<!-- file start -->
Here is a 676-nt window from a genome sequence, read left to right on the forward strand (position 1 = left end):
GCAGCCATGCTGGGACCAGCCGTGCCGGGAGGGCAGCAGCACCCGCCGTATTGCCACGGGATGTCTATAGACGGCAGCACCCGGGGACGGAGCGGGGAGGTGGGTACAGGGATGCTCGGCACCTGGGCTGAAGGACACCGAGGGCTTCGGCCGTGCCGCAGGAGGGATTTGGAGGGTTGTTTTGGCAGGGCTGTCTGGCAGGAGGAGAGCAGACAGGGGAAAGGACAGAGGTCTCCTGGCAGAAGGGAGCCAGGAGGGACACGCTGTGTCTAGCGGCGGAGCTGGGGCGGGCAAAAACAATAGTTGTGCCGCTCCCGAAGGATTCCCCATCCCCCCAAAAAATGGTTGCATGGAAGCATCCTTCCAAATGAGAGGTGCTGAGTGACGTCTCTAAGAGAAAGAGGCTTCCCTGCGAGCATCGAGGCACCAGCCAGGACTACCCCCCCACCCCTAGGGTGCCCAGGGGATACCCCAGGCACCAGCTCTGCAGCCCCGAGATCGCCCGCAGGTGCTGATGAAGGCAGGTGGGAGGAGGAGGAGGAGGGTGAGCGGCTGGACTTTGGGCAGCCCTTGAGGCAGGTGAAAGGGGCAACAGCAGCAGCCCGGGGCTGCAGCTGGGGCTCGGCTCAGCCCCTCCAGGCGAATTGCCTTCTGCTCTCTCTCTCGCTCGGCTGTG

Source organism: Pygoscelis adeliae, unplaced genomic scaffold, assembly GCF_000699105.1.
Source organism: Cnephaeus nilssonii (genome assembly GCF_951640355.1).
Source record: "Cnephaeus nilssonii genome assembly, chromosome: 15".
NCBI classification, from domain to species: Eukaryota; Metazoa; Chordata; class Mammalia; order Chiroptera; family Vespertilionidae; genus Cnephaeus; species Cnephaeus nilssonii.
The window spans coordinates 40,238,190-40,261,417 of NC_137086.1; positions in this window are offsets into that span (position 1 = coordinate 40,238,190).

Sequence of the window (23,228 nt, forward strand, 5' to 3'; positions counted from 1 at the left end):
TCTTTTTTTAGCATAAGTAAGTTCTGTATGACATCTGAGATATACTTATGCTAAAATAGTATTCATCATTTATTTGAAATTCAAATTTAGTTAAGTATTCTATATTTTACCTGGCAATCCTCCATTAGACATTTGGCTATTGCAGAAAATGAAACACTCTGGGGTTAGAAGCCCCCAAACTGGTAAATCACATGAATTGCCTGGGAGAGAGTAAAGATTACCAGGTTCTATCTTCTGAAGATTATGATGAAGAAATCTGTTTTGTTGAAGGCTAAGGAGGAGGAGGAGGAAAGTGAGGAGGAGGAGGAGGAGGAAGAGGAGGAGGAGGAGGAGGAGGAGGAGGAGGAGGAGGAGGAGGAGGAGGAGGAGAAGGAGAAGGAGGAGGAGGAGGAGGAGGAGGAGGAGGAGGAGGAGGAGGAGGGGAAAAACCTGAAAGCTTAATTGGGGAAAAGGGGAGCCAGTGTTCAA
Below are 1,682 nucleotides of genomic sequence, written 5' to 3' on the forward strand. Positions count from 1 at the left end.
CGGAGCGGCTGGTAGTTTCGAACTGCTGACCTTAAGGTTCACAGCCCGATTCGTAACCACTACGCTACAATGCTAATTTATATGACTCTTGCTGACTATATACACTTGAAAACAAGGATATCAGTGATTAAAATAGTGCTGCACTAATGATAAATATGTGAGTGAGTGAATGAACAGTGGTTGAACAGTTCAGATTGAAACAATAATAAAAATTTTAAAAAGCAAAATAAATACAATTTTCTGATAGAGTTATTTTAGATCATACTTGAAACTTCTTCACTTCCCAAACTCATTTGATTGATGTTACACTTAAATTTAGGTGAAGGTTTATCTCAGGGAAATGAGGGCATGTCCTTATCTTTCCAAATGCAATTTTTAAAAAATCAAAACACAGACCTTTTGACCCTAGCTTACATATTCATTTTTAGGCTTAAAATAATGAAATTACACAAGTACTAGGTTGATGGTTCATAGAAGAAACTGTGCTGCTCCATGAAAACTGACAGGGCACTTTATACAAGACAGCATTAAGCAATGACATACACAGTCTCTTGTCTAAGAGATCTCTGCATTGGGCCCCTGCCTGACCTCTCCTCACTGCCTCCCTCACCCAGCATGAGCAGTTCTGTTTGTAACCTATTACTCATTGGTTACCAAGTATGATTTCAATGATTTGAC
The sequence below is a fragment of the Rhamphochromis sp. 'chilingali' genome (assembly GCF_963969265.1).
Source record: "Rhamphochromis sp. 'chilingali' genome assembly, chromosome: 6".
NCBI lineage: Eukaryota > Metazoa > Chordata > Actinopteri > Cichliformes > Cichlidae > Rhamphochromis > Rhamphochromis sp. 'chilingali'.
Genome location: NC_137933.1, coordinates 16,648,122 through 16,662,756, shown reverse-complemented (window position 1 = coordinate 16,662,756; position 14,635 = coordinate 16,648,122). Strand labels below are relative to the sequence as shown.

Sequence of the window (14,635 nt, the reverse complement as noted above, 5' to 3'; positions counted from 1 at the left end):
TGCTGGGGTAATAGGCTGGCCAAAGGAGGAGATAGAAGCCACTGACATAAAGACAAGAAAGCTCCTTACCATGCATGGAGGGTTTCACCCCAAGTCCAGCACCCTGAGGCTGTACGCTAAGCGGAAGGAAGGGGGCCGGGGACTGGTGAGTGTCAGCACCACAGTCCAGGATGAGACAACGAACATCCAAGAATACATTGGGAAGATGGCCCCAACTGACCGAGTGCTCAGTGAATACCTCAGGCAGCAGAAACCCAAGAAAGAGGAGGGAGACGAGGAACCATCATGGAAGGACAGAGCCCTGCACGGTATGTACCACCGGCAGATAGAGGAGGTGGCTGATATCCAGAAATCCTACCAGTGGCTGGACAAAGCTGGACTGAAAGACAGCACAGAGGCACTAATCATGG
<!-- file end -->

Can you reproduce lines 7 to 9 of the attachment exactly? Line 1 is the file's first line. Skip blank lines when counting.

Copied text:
The window spans coordinates 40,238,190-40,261,417 of NC_137086.1; positions in this window are offsets into that span (position 1 = coordinate 40,238,190).

Sequence of the window (23,228 nt, forward strand, 5' to 3'; positions counted from 1 at the left end):
TCTTTTTTTAGCATAAGTAAGTTCTGTATGACATCTGAGATATACTTATGCTAAAATAGTATTCATCATTTATTTGAAATTCAAATTTAGTTAAGTATTCTATATTTTACCTGGCAATCCTCCATTAGACATTTGGCTATTGCAGAAAATGAAACACTCTGGGGTTAGAAGCCCCCAAACTGGTAAATCACATGAATTGCCTGGGAGAGAGTAAAGATTACCAGGTTCTATCTTCTGAAGATTATGATGAAGAAATCTGTTTTGTTGAAGGCTAAGGAGGAGGAGGAGGAAAGTGAGGAGGAGGAGGAGGAGGAAGAGGAGGAGGAGGAGGAGGAGGAGGAGGAGGAGGAGGAGGAGGAGGAGGAGGAGAAGGAGAAGGAGGAGGAGGAGGAGGAGGAGGAGGAGGAGGAGGAGGAGGAGGGGAAAAACCTGAAAGCTTAATTGGGGAAAAGGGGAGCCAGTGTTCAA